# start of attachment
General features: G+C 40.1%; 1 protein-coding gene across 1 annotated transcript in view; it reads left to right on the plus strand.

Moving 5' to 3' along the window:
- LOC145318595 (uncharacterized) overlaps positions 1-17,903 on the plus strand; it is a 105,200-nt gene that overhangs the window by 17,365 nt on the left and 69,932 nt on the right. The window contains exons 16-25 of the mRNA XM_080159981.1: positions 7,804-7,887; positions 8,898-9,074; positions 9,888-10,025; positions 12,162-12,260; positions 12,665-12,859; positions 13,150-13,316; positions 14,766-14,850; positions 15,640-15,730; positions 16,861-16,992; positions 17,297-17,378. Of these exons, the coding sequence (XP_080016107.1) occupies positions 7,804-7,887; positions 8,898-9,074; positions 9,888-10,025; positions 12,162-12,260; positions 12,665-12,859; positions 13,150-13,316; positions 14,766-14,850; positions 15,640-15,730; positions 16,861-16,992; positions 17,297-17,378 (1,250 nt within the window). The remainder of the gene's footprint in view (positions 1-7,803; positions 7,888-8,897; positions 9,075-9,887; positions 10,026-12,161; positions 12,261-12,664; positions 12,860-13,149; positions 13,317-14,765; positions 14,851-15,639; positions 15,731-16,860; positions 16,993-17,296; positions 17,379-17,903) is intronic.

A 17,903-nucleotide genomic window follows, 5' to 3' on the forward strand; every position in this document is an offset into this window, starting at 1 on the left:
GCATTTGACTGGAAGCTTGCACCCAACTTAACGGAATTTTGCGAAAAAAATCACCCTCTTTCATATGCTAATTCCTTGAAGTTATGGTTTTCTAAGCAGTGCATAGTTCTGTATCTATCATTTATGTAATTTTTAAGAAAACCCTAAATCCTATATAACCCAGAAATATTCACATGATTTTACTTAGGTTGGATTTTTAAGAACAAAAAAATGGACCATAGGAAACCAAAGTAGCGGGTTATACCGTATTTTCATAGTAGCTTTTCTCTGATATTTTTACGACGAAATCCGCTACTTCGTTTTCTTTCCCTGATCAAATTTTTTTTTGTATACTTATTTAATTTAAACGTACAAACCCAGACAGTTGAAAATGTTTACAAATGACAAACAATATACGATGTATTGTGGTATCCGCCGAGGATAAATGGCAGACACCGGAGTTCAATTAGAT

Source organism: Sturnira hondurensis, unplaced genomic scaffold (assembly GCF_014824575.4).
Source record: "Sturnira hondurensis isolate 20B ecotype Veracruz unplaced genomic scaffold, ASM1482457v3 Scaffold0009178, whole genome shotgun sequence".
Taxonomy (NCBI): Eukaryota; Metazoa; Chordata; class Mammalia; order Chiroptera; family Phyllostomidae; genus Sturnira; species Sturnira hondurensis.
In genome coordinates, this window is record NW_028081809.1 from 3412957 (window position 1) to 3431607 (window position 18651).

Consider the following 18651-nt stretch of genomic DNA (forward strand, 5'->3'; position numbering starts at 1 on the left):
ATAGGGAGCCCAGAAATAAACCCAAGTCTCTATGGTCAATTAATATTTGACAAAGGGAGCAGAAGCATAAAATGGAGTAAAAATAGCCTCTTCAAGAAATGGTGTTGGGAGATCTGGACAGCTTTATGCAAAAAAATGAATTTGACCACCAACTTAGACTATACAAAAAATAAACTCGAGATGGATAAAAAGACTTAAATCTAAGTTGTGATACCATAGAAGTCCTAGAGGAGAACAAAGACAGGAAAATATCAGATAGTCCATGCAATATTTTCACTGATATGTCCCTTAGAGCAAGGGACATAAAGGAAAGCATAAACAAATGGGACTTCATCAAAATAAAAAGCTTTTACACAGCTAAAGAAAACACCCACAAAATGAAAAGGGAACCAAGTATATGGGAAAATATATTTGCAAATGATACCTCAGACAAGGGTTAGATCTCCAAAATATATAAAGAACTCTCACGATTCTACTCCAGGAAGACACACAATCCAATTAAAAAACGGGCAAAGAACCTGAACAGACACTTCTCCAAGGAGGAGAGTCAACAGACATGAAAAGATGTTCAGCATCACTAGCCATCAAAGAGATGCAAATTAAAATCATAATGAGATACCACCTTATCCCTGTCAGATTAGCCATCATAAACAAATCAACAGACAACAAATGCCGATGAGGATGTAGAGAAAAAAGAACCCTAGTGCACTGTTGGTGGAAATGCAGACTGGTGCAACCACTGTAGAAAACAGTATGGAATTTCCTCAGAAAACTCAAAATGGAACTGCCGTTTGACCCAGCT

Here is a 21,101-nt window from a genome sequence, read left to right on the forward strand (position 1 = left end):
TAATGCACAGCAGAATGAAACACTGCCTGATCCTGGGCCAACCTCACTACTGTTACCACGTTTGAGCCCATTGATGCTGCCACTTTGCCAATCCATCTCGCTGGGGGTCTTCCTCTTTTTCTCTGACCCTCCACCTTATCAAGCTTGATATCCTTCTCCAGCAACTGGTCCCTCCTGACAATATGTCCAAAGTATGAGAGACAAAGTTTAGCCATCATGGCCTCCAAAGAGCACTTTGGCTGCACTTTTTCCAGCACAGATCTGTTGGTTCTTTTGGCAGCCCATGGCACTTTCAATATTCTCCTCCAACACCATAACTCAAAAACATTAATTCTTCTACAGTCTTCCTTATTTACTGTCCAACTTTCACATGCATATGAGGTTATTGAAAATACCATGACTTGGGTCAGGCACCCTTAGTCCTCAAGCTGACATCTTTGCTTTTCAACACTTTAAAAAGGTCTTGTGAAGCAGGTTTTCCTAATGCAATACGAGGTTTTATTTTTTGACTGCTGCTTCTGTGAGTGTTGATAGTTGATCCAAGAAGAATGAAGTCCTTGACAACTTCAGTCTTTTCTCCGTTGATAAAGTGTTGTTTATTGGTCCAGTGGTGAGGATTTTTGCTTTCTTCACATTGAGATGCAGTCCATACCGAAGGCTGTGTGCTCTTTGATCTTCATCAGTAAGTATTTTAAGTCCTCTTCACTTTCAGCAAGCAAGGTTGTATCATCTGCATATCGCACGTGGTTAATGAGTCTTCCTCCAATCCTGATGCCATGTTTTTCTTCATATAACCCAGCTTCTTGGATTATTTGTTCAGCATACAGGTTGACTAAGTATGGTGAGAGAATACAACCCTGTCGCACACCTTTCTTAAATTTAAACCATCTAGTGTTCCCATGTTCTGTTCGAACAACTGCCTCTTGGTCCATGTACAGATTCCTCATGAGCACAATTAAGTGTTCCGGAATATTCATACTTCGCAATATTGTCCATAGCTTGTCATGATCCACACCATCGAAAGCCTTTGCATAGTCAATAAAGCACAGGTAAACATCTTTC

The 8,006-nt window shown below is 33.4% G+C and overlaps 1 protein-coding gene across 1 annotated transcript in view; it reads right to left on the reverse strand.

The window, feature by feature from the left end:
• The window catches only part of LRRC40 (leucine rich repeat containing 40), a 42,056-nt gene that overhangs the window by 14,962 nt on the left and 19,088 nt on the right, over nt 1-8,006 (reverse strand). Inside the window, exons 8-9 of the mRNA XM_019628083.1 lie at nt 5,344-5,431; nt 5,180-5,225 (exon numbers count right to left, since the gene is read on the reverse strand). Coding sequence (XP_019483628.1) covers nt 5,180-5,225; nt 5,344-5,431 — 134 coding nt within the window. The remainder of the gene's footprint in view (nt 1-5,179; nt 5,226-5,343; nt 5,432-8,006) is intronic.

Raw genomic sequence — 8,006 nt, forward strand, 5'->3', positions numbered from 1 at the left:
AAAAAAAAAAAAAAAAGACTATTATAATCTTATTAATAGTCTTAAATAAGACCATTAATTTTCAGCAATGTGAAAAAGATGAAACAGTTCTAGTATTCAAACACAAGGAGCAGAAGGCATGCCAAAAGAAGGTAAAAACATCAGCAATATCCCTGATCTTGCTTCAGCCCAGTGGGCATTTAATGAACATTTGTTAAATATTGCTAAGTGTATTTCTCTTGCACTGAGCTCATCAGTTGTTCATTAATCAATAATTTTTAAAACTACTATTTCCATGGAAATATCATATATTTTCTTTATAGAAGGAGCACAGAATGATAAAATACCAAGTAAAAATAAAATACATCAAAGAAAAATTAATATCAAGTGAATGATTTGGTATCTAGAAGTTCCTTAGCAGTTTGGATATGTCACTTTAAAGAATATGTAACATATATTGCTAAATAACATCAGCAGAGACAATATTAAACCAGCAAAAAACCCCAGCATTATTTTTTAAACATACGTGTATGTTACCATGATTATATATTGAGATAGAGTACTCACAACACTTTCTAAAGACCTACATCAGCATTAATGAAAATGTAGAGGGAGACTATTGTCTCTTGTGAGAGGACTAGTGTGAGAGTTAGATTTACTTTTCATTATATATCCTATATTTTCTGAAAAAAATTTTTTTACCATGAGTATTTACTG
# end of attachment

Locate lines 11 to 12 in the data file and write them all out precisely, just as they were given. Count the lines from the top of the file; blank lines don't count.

ATAGGGAGCCCAGAAATAAACCCAAGTCTCTATGGTCAATTAATATTTGACAAAGGGAGCAGAAGCATAAAATGGAGTAAAAATAGCCTCTTCAAGAAATGGTGTTGGGAGATCTGGACAGCTTTATGCAAAAAAATGAATTTGACCACCAACTTAGACTATACAAAAAATAAACTCGAGATGGATAAAAAGACTTAAATCTAAGTTGTGATACCATAGAAGTCCTAGAGGAGAACAAAGACAGGAAAATATCAGATAGTCCATGCAATATTTTCACTGATATGTCCCTTAGAGCAAGGGACATAAAGGAAAGCATAAACAAATGGGACTTCATCAAAATAAAAAGCTTTTACACAGCTAAAGAAAACACCCACAAAATGAAAAGGGAACCAAGTATATGGGAAAATATATTTGCAAATGATACCTCAGACAAGGGTTAGATCTCCAAAATATATAAAGAACTCTCACGATTCTACTCCAGGAAGACACACAATCCAATTAAAAAACGGGCAAAGAACCTGAACAGACACTTCTCCAAGGAGGAGAGTCAACAGACATGAAAAGATGTTCAGCATCACTAGCCATCAAAGAGATGCAAATTAAAATCATAATGAGATACCACCTTATCCCTGTCAGATTAGCCATCATAAACAAATCAACAGACAACAAATGCCGATGAGGATGTAGAGAAAAAAGAACCCTAGTGCACTGTTGGTGGAAATGCAGACTGGTGCAACCACTGTAGAAAACAGTATGGAATTTCCTCAGAAAACTCAAAATGGAACTGCCGTTTGACCCAGCT

Here is a 21,101-nt window from a genome sequence, read left to right on the forward strand (position 1 = left end):